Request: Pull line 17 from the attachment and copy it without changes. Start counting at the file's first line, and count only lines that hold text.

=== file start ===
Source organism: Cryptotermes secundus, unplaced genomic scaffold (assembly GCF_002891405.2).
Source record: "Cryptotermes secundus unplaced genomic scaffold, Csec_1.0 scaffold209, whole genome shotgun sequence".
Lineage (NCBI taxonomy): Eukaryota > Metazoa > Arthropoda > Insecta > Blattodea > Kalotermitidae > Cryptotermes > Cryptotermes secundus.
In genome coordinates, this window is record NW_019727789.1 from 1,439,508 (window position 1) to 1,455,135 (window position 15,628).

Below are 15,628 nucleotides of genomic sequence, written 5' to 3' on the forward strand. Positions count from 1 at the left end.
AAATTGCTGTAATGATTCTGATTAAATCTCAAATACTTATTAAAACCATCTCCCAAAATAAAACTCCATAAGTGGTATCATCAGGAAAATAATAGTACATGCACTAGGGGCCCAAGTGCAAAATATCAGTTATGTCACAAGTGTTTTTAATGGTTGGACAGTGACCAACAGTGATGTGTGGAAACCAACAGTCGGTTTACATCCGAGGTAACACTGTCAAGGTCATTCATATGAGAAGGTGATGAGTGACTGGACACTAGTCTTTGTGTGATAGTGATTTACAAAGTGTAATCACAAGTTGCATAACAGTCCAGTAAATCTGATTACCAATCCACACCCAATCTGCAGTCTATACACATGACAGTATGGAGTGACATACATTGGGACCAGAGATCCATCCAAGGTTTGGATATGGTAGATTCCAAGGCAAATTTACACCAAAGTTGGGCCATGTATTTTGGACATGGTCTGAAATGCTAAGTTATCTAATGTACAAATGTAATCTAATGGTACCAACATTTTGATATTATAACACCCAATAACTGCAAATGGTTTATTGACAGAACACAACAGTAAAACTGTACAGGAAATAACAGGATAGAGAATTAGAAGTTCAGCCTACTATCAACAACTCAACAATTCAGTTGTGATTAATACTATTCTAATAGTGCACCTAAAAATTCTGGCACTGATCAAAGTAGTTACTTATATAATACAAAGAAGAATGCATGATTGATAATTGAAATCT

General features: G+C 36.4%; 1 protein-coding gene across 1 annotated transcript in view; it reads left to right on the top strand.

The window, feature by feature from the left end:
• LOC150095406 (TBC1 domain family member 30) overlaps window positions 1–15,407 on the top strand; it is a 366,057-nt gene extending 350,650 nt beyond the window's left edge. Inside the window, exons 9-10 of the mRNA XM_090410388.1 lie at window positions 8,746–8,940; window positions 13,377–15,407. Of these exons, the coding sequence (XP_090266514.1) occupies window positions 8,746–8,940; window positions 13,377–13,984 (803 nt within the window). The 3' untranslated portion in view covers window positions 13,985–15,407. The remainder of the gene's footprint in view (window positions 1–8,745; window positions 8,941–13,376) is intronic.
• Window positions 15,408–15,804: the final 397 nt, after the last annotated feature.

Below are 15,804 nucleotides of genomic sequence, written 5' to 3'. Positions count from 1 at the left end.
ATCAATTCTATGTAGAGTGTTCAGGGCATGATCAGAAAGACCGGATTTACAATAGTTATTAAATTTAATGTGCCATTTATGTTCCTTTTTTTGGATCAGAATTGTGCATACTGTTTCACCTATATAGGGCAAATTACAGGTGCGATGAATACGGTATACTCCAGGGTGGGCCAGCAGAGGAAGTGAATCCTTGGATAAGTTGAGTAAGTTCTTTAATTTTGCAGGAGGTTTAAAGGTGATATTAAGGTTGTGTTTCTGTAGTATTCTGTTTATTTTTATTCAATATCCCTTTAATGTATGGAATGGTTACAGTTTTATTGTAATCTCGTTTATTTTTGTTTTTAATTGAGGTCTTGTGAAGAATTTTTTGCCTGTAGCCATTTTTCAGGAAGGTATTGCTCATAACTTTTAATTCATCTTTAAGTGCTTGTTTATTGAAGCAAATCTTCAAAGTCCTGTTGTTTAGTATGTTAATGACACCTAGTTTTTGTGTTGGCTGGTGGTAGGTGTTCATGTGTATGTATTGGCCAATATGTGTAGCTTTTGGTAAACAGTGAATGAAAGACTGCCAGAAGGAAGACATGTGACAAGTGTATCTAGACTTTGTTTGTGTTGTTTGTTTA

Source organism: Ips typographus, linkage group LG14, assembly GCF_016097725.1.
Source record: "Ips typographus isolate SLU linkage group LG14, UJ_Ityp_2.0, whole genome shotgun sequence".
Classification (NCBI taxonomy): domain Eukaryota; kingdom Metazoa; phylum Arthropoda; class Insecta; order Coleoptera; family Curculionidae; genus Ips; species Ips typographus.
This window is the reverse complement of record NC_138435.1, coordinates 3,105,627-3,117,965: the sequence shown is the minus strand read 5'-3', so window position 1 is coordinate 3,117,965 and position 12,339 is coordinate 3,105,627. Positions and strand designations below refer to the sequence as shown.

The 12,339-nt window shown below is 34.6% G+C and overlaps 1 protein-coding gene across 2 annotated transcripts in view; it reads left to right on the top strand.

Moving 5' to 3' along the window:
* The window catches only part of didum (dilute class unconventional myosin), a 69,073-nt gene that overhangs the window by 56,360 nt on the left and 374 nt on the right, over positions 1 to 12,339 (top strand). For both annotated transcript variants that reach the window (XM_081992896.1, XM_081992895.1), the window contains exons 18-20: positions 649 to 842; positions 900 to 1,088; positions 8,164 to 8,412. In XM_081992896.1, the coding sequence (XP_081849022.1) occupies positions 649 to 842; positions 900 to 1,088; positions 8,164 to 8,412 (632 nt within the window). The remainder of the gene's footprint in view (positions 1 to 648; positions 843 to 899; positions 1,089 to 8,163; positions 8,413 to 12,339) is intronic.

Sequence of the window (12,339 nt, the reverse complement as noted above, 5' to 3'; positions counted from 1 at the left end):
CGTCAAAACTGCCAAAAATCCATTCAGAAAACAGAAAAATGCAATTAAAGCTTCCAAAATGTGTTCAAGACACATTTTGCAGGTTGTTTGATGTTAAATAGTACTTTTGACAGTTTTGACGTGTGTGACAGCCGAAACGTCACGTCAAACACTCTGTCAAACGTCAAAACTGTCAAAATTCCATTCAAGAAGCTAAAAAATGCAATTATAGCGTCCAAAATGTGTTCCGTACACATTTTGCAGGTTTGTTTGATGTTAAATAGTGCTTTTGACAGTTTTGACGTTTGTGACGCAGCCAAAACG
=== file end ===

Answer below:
The 12,339-nt window shown below is 34.6% G+C and overlaps 1 protein-coding gene across 2 annotated transcripts in view; it reads left to right on the top strand.